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Google’s ad blocking exposes the company’s hypocrisy on net neutrality

 

Please don’t miss my latest The Hill op-ed:   Google’s ad blocking exposes the company’s hypocrisy on net neutrality” (& copyright).  

 

NetCompetition: FCC Promoting Private Over Public Infrastructure Investment

FOR IMMEDIATE RELEASE, April 20, 2017, Contact:  Scott Cleland 703-217-2407

Pai FCC is wisely spurring private broadband infrastructure investment and facilities-based competition, which is what makes America’s Internet infrastructure unique in the world, and which is the opposite of the Wheeler FCC’s broadband infrastructure policy of Title II public utility regulation and promotion of taxpayer-funded municipal broadband networks

WASHINGTON D.C. – The following may be attributed to Scott Cleland, Chairman of NetCompetition:

“In a series of consistent digital infrastructure decisions today by the Pai FCC, the important policy takeaway is a Pai-FCC laser focus on encouraging private sector infrastructure investment and facilities-based competition, a complete reversal of the Wheeler-FCC’s opposite laser focus of discouraging private broadband infrastructure investment via aggressive promotion of taxpayer-funded, municipal broadband infrastructure investment, and maximal Title II public utility regulation of competitive broadband facility providers.”

“These Pai-FCC infrastructure decisions today represent a clear return to the bipartisan 1996 Telecom Act purpose of “promoting competition and reducing regulation,” and the consistent bipartisan broadband policies of the 1997-2013 FCC’s of Senate-confirmed FCC Chairmen Kennard, Powell, Martin, and Genachowski, that all promoted facilities-based broadband competition and investment, and consistently rejected Title II utility regulation of broadband Internet access.”

NetCompetition: FCC BDS Deregulation to Promote Facilities Competition

FOR IMMEDIATE RELEASE, March 23, 2017, Contact:  Scott Cleland 703-217-2407

Public Knowledge/Big Internet Oppose FCC Business Data Services Deregulation Because They Want More Unnecessary Title II Utility, Price Regulated Resale Subsidies Instead of Facilities-Based Competition & New Fiber and Fixed Wireless/5G Broadband Investment

WASHINGTON D.C. – The following may be attributed to Scott Cleland, Chairman of NetCompetition:

“This Thursday, the FCC will vote on its Business Data Services Order and is expected to finally deregulate broadband prices for the business market, a decade after the FCC fully deregulated broadband prices for the consumer market. Thus, this FCC BDS order is all about the future of facilities-based broadband competition and transitioning away from Title II, price-regulation-dependent, resale competition.”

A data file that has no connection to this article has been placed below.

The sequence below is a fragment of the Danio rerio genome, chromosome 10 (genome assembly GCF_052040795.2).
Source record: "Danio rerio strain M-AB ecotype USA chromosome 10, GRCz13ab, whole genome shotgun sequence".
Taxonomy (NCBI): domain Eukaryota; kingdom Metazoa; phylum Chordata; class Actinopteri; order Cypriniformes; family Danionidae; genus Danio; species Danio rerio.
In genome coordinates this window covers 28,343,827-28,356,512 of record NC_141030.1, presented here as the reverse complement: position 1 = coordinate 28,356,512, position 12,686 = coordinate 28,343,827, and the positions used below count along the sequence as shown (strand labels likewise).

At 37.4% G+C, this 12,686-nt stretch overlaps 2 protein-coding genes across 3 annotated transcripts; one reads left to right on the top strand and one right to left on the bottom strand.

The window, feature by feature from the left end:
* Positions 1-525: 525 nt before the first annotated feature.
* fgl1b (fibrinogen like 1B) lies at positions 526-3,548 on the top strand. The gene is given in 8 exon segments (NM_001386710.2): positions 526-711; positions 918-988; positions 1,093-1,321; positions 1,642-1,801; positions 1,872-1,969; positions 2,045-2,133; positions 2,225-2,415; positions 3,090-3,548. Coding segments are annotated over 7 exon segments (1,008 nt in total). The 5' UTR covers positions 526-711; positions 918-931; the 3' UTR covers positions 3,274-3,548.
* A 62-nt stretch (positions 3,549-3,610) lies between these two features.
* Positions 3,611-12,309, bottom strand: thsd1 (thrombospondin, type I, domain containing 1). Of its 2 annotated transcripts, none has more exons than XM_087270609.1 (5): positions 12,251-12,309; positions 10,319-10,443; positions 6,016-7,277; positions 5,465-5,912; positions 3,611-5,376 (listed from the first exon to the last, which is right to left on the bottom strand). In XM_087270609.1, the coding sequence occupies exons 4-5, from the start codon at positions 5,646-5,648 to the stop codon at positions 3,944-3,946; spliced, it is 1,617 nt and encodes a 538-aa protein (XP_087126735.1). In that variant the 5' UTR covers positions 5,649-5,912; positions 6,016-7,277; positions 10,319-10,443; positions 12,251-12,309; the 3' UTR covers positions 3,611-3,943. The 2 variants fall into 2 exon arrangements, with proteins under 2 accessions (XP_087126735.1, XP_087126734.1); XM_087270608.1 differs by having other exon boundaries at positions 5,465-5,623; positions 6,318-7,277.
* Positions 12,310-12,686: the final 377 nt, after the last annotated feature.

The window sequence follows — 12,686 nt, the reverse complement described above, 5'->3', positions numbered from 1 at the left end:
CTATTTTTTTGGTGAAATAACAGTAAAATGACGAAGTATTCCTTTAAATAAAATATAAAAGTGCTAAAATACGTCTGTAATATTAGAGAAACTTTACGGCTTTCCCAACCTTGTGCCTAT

“Kudos to Chairman Pai and Commissioner O’Rielly’s vision for promoting more facilities-based broadband competition to replace slow, pre-1996, legacy copper facilities with modern fiber optic or gigabit fixed wireless facilities, to promote infrastructure investment, economic growth and job creation.”

“Twenty years after the 1996 Telecom Act promoted competition over regulation, and now that the cost of deploying gigabit speed, fixed wireless, broadband facilities over the last 500 to 2000 feet has fallen precipitously in the last few years, it is high time that for-profit corporations providing broadband data services to the business market, get off the FCC price regulation dole and individually, or as a private consortia, build their own competitive broadband facilities.”

Why Title II Net Neutrality Directly Conflicts with Consumer Privacy

At best the notions of net neutrality and consumer privacy are somewhat in tension.

At worst, they are in opposition, and harm consumer privacy as happened when the Wheeler-FCC subordinated the goal of what’s best for consumer privacy to the conflicting and overriding goal of what was best for imposing maximal, Title II net neutrality.

Net neutrality and consumer privacy are in tension because they are very different concepts, priorities, and approaches for the handling of information online.

However, the original tension between the FCC’s first concept of net neutrality and consumer privacy was very limited because the Martin-FCC’s 2005 Internet Policy Statement on net neutrality was an extension of the Powell-FCC’s “Internet Freedoms” concept of net neutrality, and both approaches were consumer-first, i.e. very clearly centered around what consumers could expect from the Internet.